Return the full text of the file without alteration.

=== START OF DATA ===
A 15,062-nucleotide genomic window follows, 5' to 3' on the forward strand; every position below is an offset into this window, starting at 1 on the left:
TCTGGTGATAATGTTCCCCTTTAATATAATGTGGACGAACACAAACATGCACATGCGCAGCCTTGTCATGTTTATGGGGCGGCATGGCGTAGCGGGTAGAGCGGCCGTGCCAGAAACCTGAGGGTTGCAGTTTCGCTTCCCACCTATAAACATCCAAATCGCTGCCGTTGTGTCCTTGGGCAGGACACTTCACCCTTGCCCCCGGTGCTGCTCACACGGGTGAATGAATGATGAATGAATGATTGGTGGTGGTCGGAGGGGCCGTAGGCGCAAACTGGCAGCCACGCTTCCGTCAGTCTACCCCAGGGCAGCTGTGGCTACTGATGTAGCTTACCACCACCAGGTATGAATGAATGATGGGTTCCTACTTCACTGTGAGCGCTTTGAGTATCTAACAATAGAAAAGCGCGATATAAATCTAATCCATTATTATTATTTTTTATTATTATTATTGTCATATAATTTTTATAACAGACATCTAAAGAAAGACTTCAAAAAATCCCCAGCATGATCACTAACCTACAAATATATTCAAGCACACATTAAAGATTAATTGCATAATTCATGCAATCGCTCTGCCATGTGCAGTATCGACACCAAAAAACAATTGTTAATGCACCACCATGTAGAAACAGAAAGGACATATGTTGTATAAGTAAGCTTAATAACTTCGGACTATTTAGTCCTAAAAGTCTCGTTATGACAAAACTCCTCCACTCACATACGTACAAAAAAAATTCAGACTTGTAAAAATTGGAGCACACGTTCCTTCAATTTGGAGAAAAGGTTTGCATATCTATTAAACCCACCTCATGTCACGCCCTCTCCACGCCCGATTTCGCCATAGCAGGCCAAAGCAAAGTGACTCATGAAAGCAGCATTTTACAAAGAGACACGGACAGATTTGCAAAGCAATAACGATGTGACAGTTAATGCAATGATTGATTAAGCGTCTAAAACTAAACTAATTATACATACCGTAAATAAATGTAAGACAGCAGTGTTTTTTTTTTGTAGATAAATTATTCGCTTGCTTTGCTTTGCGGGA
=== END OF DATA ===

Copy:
A 15,062-nucleotide genomic window follows, 5' to 3' on the forward strand; every position below is an offset into this window, starting at 1 on the left:
TCTGGTGATAATGTTCCCCTTTAATATAATGTGGACGAACACAAACATGCACATGCGCAGCCTTGTCATGTTTATGGGGCGGCATGGCGTAGCGGGTAGAGCGGCCGTGCCAGAAACCTGAGGGTTGCAGTTTCGCTTCCCACCTATAAACATCCAAATCGCTGCCGTTGTGTCCTTGGGCAGGACACTTCACCCTTGCCCCCGGTGCTGCTCACACGGGTGAATGAATGATGAATGAATGATTGGTGGTGGTCGGAGGGGCCGTAGGCGCAAACTGGCAGCCACGCTTCCGTCAGTCTACCCCAGGGCAGCTGTGGCTACTGATGTAGCTTACCACCACCAGGTATGAATGAATGATGGGTTCCTACTTCACTGTGAGCGCTTTGAGTATCTAACAATAGAAAAGCGCGATATAAATCTAATCCATTATTATTATTTTTTATTATTATTATTGTCATATAATTTTTATAACAGACATCTAAAGAAAGACTTCAAAAAATCCCCAGCATGATCACTAACCTACAAATATATTCAAGCACACATTAAAGATTAATTGCATAATTCATGCAATCGCTCTGCCATGTGCAGTATCGACACCAAAAAACAATTGTTAATGCACCACCATGTAGAAACAGAAAGGACATATGTTGTATAAGTAAGCTTAATAACTTCGGACTATTTAGTCCTAAAAGTCTCGTTATGACAAAACTCCTCCACTCACATACGTACAAAAAAAATTCAGACTTGTAAAAATTGGAGCACACGTTCCTTCAATTTGGAGAAAAGGTTTGCATATCTATTAAACCCACCTCATGTCACGCCCTCTCCACGCCCGATTTCGCCATAGCAGGCCAAAGCAAAGTGACTCATGAAAGCAGCATTTTACAAAGAGACACGGACAGATTTGCAAAGCAATAACGATGTGACAGTTAATGCAATGATTGATTAAGCGTCTAAAACTAAACTAATTATACATACCGTAAATAAATGTAAGACAGCAGTGTTTTTTTTTTGTAGATAAATTATTCGCTTGCTTTGCTTTGCGGGA